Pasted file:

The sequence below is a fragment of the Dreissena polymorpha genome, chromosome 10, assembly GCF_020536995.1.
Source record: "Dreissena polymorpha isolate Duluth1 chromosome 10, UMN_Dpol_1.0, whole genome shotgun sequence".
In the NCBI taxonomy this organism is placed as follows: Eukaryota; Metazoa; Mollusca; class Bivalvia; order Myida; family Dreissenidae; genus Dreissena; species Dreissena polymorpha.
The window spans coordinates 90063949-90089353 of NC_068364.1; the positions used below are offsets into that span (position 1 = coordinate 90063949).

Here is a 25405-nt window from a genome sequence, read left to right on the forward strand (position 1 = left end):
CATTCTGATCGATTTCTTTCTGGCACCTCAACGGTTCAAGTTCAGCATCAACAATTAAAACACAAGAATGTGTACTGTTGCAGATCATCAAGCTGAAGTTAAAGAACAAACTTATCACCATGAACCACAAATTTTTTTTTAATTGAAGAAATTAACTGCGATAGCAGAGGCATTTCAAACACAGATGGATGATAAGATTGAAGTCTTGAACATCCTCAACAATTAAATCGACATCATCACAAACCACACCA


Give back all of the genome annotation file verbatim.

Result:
The sequence below is a fragment of the Dreissena polymorpha genome, chromosome 10, assembly GCF_020536995.1.
Source record: "Dreissena polymorpha isolate Duluth1 chromosome 10, UMN_Dpol_1.0, whole genome shotgun sequence".
In the NCBI taxonomy this organism is placed as follows: Eukaryota; Metazoa; Mollusca; class Bivalvia; order Myida; family Dreissenidae; genus Dreissena; species Dreissena polymorpha.
The window spans coordinates 90063949-90089353 of NC_068364.1; the positions used below are offsets into that span (position 1 = coordinate 90063949).

Here is a 25405-nt window from a genome sequence, read left to right on the forward strand (position 1 = left end):
CATTCTGATCGATTTCTTTCTGGCACCTCAACGGTTCAAGTTCAGCATCAACAATTAAAACACAAGAATGTGTACTGTTGCAGATCATCAAGCTGAAGTTAAAGAACAAACTTATCACCATGAACCACAAATTTTTTTTTAATTGAAGAAATTAACTGCGATAGCAGAGGCATTTCAAACACAGATGGATGATAAGATTGAAGTCTTGAACATCCTCAACAATTAAATCGACATCATCACAAACCACACCA